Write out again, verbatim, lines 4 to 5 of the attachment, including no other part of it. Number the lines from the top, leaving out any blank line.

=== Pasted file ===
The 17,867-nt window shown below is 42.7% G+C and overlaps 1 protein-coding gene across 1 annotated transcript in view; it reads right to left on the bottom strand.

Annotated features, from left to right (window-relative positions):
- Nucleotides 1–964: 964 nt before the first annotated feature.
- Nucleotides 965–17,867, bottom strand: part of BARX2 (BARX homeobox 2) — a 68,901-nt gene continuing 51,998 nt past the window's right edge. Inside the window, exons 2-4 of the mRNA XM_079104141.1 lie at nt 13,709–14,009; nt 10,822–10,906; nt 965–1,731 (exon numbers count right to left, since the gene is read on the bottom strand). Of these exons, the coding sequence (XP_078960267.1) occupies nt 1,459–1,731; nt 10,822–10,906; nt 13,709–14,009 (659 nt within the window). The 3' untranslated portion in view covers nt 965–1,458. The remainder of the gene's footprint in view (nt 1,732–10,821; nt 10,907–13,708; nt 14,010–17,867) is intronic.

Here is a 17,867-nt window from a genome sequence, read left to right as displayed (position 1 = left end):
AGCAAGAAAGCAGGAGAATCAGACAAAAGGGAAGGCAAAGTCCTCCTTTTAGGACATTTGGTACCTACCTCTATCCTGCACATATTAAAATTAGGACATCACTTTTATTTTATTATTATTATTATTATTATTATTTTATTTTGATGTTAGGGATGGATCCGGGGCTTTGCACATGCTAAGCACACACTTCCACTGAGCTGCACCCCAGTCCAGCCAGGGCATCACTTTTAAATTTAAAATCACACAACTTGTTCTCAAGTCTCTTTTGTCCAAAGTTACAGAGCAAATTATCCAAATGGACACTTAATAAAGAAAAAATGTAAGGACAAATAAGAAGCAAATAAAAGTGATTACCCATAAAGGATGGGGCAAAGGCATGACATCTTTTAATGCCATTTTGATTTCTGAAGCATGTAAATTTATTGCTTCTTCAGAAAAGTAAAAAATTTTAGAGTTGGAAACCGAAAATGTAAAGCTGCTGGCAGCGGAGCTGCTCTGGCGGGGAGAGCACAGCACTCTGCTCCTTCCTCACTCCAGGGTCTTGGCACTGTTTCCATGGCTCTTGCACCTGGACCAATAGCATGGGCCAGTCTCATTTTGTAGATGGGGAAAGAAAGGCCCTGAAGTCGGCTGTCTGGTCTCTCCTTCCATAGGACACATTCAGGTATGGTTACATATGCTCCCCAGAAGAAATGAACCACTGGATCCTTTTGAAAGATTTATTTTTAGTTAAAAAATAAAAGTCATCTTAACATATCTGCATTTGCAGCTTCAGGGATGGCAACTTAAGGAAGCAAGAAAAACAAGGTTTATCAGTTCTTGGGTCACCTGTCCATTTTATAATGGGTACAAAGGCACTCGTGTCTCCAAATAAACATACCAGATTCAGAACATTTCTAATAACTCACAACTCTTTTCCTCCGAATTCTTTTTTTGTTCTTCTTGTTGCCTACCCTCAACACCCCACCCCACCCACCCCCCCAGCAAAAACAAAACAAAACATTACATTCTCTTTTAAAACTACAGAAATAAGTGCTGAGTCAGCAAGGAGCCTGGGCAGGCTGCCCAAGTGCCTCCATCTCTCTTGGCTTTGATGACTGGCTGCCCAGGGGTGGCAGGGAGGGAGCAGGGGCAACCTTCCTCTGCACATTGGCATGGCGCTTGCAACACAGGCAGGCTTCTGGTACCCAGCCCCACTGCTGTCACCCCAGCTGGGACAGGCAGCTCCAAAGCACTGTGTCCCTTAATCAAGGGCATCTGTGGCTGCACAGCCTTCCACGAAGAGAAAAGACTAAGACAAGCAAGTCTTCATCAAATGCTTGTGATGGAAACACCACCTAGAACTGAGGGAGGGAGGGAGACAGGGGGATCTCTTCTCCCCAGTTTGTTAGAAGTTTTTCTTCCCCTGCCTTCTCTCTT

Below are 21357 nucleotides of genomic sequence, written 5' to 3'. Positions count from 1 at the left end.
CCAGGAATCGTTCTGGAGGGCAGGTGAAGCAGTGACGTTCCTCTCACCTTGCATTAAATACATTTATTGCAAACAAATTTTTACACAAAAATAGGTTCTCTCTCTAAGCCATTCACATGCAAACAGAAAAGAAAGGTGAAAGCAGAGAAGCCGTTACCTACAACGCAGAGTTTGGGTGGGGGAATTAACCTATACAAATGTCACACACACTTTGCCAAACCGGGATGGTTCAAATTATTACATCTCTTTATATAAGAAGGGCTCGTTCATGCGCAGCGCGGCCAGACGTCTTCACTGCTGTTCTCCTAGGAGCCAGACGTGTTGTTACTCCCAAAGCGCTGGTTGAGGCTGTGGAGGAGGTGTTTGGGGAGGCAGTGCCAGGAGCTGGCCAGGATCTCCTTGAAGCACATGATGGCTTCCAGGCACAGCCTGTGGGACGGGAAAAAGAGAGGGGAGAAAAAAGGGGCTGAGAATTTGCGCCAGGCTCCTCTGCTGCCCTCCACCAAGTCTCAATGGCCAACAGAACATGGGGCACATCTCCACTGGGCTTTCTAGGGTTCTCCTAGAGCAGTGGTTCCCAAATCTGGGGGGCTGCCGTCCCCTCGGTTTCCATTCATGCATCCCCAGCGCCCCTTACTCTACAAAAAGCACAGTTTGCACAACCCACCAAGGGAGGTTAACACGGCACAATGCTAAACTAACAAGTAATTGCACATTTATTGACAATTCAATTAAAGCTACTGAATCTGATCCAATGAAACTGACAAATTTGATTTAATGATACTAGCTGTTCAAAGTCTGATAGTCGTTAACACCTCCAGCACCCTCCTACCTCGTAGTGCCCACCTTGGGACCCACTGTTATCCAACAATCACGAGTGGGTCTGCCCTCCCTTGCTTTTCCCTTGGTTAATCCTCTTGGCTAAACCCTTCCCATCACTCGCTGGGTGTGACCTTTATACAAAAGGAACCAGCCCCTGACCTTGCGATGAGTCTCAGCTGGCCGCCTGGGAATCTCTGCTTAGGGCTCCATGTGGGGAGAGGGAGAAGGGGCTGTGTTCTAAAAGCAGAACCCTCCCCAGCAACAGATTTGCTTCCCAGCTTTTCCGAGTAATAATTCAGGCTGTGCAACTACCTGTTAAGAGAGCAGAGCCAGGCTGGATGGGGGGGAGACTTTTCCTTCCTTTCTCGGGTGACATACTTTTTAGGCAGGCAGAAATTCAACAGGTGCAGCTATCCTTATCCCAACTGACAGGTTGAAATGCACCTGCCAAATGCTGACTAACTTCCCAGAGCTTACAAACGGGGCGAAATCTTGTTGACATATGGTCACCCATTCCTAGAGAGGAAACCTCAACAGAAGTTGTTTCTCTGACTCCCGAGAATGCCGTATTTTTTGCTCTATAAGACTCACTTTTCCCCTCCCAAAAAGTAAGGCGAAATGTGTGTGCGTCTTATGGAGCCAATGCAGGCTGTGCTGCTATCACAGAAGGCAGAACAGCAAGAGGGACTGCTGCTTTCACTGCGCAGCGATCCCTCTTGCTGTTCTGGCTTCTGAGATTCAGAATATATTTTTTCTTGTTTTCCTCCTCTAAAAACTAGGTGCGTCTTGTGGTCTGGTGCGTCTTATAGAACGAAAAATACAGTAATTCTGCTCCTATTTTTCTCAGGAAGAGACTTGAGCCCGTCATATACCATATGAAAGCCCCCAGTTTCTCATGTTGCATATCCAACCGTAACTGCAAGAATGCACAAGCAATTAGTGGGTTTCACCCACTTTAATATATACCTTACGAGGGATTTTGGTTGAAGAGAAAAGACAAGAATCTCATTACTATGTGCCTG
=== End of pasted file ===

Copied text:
- Nucleotides 965–17,867, bottom strand: part of BARX2 (BARX homeobox 2) — a 68,901-nt gene continuing 51,998 nt past the window's right edge. Inside the window, exons 2-4 of the mRNA XM_079104141.1 lie at nt 13,709–14,009; nt 10,822–10,906; nt 965–1,731 (exon numbers count right to left, since the gene is read on the bottom strand). Of these exons, the coding sequence (XP_078960267.1) occupies nt 1,459–1,731; nt 10,822–10,906; nt 13,709–14,009 (659 nt within the window). The 3' untranslated portion in view covers nt 965–1,458. The remainder of the gene's footprint in view (nt 1,732–10,821; nt 10,907–13,708; nt 14,010–17,867) is intronic.

Here is a 17,867-nt window from a genome sequence, read left to right as displayed (position 1 = left end):